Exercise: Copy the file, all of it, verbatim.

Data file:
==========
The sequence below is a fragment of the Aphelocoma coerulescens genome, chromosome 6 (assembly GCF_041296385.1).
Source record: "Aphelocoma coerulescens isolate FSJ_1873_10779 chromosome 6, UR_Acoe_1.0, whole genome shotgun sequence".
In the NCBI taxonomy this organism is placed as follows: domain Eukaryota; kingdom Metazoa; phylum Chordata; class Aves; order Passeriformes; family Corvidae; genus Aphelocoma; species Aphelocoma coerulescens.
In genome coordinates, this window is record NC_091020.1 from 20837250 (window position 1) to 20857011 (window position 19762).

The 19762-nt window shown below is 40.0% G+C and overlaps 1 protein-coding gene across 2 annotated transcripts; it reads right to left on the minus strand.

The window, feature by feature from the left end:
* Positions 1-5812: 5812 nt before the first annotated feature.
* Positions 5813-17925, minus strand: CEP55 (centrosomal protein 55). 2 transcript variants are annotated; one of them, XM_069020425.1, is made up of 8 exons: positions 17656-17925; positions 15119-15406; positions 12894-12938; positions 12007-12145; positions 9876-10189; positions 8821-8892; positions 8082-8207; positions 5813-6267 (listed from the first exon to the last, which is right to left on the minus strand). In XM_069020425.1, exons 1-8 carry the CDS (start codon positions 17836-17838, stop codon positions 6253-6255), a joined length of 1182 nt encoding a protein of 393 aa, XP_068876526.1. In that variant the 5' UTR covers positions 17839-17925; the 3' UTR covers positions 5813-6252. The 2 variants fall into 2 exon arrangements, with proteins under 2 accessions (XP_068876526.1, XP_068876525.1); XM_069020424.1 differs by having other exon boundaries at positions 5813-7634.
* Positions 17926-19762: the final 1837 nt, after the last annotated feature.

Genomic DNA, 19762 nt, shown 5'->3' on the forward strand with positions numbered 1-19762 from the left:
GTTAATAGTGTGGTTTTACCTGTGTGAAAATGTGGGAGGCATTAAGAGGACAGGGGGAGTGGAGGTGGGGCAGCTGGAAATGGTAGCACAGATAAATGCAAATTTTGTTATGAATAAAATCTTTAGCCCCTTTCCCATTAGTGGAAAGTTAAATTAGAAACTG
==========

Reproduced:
The sequence below is a fragment of the Aphelocoma coerulescens genome, chromosome 6 (assembly GCF_041296385.1).
Source record: "Aphelocoma coerulescens isolate FSJ_1873_10779 chromosome 6, UR_Acoe_1.0, whole genome shotgun sequence".
In the NCBI taxonomy this organism is placed as follows: domain Eukaryota; kingdom Metazoa; phylum Chordata; class Aves; order Passeriformes; family Corvidae; genus Aphelocoma; species Aphelocoma coerulescens.
In genome coordinates, this window is record NC_091020.1 from 20837250 (window position 1) to 20857011 (window position 19762).

The 19762-nt window shown below is 40.0% G+C and overlaps 1 protein-coding gene across 2 annotated transcripts; it reads right to left on the minus strand.

The window, feature by feature from the left end:
* Positions 1-5812: 5812 nt before the first annotated feature.
* Positions 5813-17925, minus strand: CEP55 (centrosomal protein 55). 2 transcript variants are annotated; one of them, XM_069020425.1, is made up of 8 exons: positions 17656-17925; positions 15119-15406; positions 12894-12938; positions 12007-12145; positions 9876-10189; positions 8821-8892; positions 8082-8207; positions 5813-6267 (listed from the first exon to the last, which is right to left on the minus strand). In XM_069020425.1, exons 1-8 carry the CDS (start codon positions 17836-17838, stop codon positions 6253-6255), a joined length of 1182 nt encoding a protein of 393 aa, XP_068876526.1. In that variant the 5' UTR covers positions 17839-17925; the 3' UTR covers positions 5813-6252. The 2 variants fall into 2 exon arrangements, with proteins under 2 accessions (XP_068876526.1, XP_068876525.1); XM_069020424.1 differs by having other exon boundaries at positions 5813-7634.
* Positions 17926-19762: the final 1837 nt, after the last annotated feature.

Genomic DNA, 19762 nt, shown 5'->3' on the forward strand with positions numbered 1-19762 from the left:
GTTAATAGTGTGGTTTTACCTGTGTGAAAATGTGGGAGGCATTAAGAGGACAGGGGGAGTGGAGGTGGGGCAGCTGGAAATGGTAGCACAGATAAATGCAAATTTTGTTATGAATAAAATCTTTAGCCCCTTTCCCATTAGTGGAAAGTTAAATTAGAAACTG